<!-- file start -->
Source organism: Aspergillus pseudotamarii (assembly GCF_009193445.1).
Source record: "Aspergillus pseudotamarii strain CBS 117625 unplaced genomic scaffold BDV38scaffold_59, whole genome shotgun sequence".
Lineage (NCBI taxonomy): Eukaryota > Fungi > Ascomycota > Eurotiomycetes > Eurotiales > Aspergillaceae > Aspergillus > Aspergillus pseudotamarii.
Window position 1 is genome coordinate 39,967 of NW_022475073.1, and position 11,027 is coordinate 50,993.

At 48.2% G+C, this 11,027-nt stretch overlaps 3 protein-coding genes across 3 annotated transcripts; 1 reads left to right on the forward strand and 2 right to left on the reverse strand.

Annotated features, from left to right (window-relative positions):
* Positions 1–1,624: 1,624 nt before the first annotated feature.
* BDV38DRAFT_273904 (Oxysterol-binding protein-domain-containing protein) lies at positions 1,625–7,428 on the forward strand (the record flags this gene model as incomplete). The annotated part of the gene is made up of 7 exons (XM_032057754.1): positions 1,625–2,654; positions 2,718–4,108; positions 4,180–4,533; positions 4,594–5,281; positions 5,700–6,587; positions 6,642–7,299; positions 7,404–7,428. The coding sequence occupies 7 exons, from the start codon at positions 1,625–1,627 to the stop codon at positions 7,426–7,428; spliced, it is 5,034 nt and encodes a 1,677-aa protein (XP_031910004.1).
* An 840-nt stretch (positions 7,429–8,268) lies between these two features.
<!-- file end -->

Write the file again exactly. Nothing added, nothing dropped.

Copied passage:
Source organism: Aspergillus pseudotamarii (assembly GCF_009193445.1).
Source record: "Aspergillus pseudotamarii strain CBS 117625 unplaced genomic scaffold BDV38scaffold_59, whole genome shotgun sequence".
Lineage (NCBI taxonomy): Eukaryota > Fungi > Ascomycota > Eurotiomycetes > Eurotiales > Aspergillaceae > Aspergillus > Aspergillus pseudotamarii.
Window position 1 is genome coordinate 39,967 of NW_022475073.1, and position 11,027 is coordinate 50,993.

At 48.2% G+C, this 11,027-nt stretch overlaps 3 protein-coding genes across 3 annotated transcripts; 1 reads left to right on the forward strand and 2 right to left on the reverse strand.

Annotated features, from left to right (window-relative positions):
* Positions 1–1,624: 1,624 nt before the first annotated feature.
* BDV38DRAFT_273904 (Oxysterol-binding protein-domain-containing protein) lies at positions 1,625–7,428 on the forward strand (the record flags this gene model as incomplete). The annotated part of the gene is made up of 7 exons (XM_032057754.1): positions 1,625–2,654; positions 2,718–4,108; positions 4,180–4,533; positions 4,594–5,281; positions 5,700–6,587; positions 6,642–7,299; positions 7,404–7,428. The coding sequence occupies 7 exons, from the start codon at positions 1,625–1,627 to the stop codon at positions 7,426–7,428; spliced, it is 5,034 nt and encodes a 1,677-aa protein (XP_031910004.1).
* An 840-nt stretch (positions 7,429–8,268) lies between these two features.